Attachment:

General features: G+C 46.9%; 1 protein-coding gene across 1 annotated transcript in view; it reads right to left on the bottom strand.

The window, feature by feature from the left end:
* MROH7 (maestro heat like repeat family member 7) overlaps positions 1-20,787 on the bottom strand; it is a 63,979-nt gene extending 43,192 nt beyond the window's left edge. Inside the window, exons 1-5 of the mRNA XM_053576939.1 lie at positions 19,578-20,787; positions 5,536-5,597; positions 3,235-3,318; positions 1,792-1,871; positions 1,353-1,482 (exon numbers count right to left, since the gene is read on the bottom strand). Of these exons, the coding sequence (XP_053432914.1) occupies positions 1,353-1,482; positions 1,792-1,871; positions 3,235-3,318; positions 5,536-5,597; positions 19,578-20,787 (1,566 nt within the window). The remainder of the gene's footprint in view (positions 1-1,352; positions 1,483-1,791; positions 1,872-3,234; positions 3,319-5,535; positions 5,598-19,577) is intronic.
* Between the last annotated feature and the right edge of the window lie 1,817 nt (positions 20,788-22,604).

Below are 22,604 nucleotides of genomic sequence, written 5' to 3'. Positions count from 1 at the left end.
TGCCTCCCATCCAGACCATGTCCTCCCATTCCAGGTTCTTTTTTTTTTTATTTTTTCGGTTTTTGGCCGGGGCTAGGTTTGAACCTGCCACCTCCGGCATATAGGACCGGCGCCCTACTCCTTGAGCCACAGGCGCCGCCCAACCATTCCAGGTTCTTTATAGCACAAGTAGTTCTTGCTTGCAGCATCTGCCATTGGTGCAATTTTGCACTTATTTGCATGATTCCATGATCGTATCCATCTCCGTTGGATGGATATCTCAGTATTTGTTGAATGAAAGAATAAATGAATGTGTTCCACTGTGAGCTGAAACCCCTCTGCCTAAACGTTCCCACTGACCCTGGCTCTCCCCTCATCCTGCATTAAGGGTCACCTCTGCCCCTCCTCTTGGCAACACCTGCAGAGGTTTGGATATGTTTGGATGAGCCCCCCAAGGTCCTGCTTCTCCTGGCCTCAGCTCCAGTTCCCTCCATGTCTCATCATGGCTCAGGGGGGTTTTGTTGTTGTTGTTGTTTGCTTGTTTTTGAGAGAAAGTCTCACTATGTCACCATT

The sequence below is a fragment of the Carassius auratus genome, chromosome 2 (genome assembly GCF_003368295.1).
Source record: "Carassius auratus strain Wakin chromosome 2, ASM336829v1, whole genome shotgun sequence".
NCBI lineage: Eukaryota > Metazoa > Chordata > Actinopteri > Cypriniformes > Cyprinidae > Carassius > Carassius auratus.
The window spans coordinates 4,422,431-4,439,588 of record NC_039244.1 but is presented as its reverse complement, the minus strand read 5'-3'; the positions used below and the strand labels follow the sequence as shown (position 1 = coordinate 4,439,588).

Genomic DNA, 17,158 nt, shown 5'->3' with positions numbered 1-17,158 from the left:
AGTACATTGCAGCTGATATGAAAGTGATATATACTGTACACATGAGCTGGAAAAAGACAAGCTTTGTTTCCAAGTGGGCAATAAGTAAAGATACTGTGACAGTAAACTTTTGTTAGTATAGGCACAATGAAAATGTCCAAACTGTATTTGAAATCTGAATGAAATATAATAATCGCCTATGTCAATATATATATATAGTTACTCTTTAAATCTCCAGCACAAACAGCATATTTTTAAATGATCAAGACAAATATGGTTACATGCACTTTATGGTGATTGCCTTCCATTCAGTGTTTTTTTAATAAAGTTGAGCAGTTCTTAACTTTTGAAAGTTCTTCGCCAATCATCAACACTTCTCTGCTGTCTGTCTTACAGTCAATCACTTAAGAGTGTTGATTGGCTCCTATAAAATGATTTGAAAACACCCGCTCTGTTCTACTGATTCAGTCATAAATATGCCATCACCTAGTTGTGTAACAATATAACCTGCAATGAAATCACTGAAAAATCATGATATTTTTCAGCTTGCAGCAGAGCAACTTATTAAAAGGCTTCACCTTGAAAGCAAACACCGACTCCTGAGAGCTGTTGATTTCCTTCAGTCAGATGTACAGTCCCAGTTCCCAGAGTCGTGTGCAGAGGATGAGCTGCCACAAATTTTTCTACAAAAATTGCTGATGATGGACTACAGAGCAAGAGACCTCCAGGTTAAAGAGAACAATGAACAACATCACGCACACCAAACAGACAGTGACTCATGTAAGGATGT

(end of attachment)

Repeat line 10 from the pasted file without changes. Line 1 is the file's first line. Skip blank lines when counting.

The window spans coordinates 4,422,431-4,439,588 of record NC_039244.1 but is presented as its reverse complement, the minus strand read 5'-3'; the positions used below and the strand labels follow the sequence as shown (position 1 = coordinate 4,439,588).